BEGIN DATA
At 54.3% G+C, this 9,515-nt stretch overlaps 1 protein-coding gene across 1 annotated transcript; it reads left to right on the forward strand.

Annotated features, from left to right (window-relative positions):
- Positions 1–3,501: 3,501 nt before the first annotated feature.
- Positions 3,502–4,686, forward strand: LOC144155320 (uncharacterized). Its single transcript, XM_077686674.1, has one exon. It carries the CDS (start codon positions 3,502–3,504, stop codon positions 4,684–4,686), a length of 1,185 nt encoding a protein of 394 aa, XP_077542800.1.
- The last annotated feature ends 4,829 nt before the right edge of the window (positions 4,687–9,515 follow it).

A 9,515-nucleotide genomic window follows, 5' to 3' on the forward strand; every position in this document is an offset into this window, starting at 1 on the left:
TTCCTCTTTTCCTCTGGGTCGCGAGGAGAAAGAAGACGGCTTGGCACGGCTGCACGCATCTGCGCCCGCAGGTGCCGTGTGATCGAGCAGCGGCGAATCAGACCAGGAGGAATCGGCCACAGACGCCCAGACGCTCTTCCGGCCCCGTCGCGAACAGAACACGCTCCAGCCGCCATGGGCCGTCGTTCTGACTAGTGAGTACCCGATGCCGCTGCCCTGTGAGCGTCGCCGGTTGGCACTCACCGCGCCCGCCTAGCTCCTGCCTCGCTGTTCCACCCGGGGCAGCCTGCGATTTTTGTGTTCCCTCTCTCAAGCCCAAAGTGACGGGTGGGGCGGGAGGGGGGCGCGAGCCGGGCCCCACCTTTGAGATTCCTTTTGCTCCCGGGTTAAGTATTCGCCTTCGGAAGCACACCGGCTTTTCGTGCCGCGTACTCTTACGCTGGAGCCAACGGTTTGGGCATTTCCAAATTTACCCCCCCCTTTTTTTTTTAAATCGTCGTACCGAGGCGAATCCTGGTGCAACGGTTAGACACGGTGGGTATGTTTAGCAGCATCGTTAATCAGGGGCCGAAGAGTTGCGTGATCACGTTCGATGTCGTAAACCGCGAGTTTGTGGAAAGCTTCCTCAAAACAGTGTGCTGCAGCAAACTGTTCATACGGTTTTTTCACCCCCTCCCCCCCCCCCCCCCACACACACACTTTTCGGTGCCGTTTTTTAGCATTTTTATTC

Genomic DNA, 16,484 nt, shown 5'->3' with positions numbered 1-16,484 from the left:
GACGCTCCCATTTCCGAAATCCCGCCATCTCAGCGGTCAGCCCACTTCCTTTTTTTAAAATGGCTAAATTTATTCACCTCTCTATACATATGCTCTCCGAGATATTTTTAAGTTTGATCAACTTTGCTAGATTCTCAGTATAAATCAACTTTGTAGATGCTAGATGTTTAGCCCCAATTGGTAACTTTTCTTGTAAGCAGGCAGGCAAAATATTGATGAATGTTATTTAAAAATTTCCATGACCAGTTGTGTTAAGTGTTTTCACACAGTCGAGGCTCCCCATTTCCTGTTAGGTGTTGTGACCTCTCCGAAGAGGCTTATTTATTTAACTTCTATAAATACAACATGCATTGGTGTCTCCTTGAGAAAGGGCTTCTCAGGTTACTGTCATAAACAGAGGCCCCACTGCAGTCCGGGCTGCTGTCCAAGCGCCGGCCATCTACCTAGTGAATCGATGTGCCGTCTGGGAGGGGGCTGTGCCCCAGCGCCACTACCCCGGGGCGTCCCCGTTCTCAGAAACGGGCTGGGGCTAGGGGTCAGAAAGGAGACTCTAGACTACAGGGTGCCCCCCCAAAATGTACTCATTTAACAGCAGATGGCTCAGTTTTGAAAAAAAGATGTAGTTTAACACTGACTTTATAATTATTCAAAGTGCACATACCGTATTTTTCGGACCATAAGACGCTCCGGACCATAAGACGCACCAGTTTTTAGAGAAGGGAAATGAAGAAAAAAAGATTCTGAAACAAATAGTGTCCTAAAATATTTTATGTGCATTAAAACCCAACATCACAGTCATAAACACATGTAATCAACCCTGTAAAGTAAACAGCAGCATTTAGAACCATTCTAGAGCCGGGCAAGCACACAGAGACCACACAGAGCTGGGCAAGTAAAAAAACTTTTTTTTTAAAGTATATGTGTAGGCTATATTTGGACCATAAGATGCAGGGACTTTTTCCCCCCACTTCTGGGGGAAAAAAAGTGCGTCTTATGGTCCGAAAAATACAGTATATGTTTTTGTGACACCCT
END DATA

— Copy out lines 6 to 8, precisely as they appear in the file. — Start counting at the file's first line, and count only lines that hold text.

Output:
A 9,515-nucleotide genomic window follows, 5' to 3' on the forward strand; every position in this document is an offset into this window, starting at 1 on the left:
TTCCTCTTTTCCTCTGGGTCGCGAGGAGAAAGAAGACGGCTTGGCACGGCTGCACGCATCTGCGCCCGCAGGTGCCGTGTGATCGAGCAGCGGCGAATCAGACCAGGAGGAATCGGCCACAGACGCCCAGACGCTCTTCCGGCCCCGTCGCGAACAGAACACGCTCCAGCCGCCATGGGCCGTCGTTCTGACTAGTGAGTACCCGATGCCGCTGCCCTGTGAGCGTCGCCGGTTGGCACTCACCGCGCCCGCCTAGCTCCTGCCTCGCTGTTCCACCCGGGGCAGCCTGCGATTTTTGTGTTCCCTCTCTCAAGCCCAAAGTGACGGGTGGGGCGGGAGGGGGGCGCGAGCCGGGCCCCACCTTTGAGATTCCTTTTGCTCCCGGGTTAAGTATTCGCCTTCGGAAGCACACCGGCTTTTCGTGCCGCGTACTCTTACGCTGGAGCCAACGGTTTGGGCATTTCCAAATTTACCCCCCCCTTTTTTTTTTAAATCGTCGTACCGAGGCGAATCCTGGTGCAACGGTTAGACACGGTGGGTATGTTTAGCAGCATCGTTAATCAGGGGCCGAAGAGTTGCGTGATCACGTTCGATGTCGTAAACCGCGAGTTTGTGGAAAGCTTCCTCAAAACAGTGTGCTGCAGCAAACTGTTCATACGGTTTTTTCACCCCCTCCCCCCCCCCCCCCCACACACACACTTTTCGGTGCCGTTTTTTAGCATTTTTATTC

Genomic DNA, 16,484 nt, shown 5'->3' with positions numbered 1-16,484 from the left: